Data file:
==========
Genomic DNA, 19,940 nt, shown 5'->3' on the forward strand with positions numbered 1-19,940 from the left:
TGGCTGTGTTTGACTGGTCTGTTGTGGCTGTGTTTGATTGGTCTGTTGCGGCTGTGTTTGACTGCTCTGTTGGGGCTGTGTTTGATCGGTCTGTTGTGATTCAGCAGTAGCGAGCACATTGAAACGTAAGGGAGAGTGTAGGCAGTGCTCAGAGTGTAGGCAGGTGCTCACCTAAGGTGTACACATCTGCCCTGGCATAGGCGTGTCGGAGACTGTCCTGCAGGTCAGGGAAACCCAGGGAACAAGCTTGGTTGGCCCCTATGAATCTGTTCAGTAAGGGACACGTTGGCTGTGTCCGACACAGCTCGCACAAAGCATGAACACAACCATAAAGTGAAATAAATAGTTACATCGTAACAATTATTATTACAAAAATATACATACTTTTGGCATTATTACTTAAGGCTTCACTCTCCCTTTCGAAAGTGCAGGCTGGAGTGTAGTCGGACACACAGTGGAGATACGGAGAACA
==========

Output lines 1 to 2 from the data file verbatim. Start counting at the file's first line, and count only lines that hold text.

Genomic DNA, 19,940 nt, shown 5'->3' on the forward strand with positions numbered 1-19,940 from the left:
TGGCTGTGTTTGACTGGTCTGTTGTGGCTGTGTTTGATTGGTCTGTTGCGGCTGTGTTTGACTGCTCTGTTGGGGCTGTGTTTGATCGGTCTGTTGTGATTCAGCAGTAGCGAGCACATTGAAACGTAAGGGAGAGTGTAGGCAGTGCTCAGAGTGTAGGCAGGTGCTCACCTAAGGTGTACACATCTGCCCTGGCATAGGCGTGTCGGAGACTGTCCTGCAGGTCAGGGAAACCCAGGGAACAAGCTTGGTTGGCCCCTATGAATCTGTTCAGTAAGGGACACGTTGGCTGTGTCCGACACAGCTCGCACAAAGCATGAACACAACCATAAAGTGAAATAAATAGTTACATCGTAACAATTATTATTACAAAAATATACATACTTTTGGCATTATTACTTAAGGCTTCACTCTCCCTTTCGAAAGTGCAGGCTGGAGTGTAGTCGGACACACAGTGGAGATACGGAGAACA